Sam Elliott rendered an apology on Sunday for the comments he made about the movie The Power of the Dog last month while appearing on the WTF podcast hosted by Marc Maron. He issued a statement apologizing to the cast and crew of the film by Jane Campion after he lambasted its gay themes.
The actor left a special message for Campion, who was awarded Oscar for directing the Western romantic drama featuring Benedict Cumberbatch.
“I told the WTF podcaster that I thought Jane Campion was a brilliant director, and I want to apologize to the cast of The Power of the Dog, brilliant actors all,” Elliott stated. “And in particular Benedict Cumberbatch. I can only say that I’m sorry and I am. I am.”
Twitterati’s were also quick to respond on the matter and some appreciated that the actor came forward and apologized.
Actor Sam Elliott is now trying to walk back his incredibly homophobic rant about the movie "Power of the Dog." I hope the LGBTQ+ community makes it clear he can pound sand.
— GetVaxxed (@pegharpham1) April 11, 2022
Elliott further stated,
“Friends on every level and every job description up until today. I’m sorry I hurt any of those friends and someone that I loved. And anyone else by the words that I used.”
While talking on Sunday during the Contenders TV event by Deadline to espouse 1883 on Paramount+, Elliott started his confession with an informal warning. “First, don’t do a podcast with the call letters WTF.” Moving forward he added that the film “struck a chord with me” and wanted to discuss with Maron “how I felt about the film.”
“I wasn’t very articulate about it. I didn’t articulate it very well,” Elliott stated while appearing to talk publicly for the first time since the podcast of March 1, 2022. “And I said some things that hurt people and I feel terrible about that. The gay community has been incredible to me my entire career. And I mean my entire career, from before I got started in this town. Friends on every level and every job description up until today. I’m sorry I hurt any of those friends and someone that I loved. And anyone else by the words that I used.”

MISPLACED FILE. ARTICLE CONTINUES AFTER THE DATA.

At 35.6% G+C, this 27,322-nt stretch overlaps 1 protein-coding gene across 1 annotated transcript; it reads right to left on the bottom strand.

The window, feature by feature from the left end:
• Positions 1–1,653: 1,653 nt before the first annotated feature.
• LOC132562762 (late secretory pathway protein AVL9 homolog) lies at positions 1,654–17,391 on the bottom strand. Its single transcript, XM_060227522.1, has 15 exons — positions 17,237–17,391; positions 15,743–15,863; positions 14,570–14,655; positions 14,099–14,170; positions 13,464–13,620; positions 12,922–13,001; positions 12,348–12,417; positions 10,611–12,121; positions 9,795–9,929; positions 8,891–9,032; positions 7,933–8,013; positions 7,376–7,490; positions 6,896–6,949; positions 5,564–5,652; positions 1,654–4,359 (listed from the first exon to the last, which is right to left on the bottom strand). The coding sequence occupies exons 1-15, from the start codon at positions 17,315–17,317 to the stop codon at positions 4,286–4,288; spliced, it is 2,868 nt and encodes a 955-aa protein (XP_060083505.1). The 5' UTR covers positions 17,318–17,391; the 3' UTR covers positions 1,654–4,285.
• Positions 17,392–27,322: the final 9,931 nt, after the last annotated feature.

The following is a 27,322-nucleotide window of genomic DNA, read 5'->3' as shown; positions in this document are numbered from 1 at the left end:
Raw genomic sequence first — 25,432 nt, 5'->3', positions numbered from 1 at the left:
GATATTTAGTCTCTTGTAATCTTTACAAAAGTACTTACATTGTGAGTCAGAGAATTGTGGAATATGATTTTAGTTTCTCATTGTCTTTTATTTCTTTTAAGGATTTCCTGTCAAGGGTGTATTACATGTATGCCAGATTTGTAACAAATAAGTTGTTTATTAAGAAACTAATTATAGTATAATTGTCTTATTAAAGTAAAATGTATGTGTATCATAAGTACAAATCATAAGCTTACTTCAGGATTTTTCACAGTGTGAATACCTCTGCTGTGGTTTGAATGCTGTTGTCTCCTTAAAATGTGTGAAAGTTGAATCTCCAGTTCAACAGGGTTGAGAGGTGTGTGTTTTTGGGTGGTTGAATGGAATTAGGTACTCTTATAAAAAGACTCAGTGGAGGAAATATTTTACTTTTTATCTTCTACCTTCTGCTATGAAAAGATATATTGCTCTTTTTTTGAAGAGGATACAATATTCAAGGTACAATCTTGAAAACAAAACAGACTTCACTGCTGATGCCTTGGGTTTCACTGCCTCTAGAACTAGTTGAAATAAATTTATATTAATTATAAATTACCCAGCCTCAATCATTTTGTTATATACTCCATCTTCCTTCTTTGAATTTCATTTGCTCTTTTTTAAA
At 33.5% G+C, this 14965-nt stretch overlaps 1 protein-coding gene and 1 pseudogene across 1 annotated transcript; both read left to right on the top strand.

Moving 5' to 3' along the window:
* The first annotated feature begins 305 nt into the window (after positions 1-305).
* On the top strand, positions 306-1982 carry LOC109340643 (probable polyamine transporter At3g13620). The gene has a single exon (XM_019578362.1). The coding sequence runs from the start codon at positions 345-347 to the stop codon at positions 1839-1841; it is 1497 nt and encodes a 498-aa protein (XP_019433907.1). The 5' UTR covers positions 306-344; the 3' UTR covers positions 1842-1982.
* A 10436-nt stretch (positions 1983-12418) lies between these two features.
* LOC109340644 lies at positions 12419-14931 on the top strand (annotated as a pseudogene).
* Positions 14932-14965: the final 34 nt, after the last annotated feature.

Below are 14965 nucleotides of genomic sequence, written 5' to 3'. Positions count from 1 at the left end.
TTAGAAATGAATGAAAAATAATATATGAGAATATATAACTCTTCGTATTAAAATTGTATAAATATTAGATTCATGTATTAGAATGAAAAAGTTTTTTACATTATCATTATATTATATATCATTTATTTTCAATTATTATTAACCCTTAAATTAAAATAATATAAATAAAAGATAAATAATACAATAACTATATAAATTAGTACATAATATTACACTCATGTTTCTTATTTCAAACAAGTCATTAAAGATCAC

Faith Hill, Elliott’s co-star came up as and lauded Elliott’s “amazing character” on set and how he would try to mend the situation by making every effort to apologize to anyone he thought he had made upset. “Whatever it was, if he stepped on a toe or knocked off a hat.”
“We love Sam!,” she then exclaimed.
The 77-year old veteran actor faced severe backlash after he appeared with Marc Macron on the WTF podcast back in March and censured Power Of The Dog for having homosexual themes. “You want to talk about that piece of s—?” Elliott stated when questioned about the film, before juxtaposing the central cowboy role of Cumberbatch to a Chippendale dancer with “bowties and not much else.”.
“That’s what all these f—ing cowboys in that movie looked like. They’re all running around in chaps and no shirts, there’s all these allusions to homosexuality throughout the f—ing movie,” Elliott said, later asking about Campion’s experience to steer a western movie.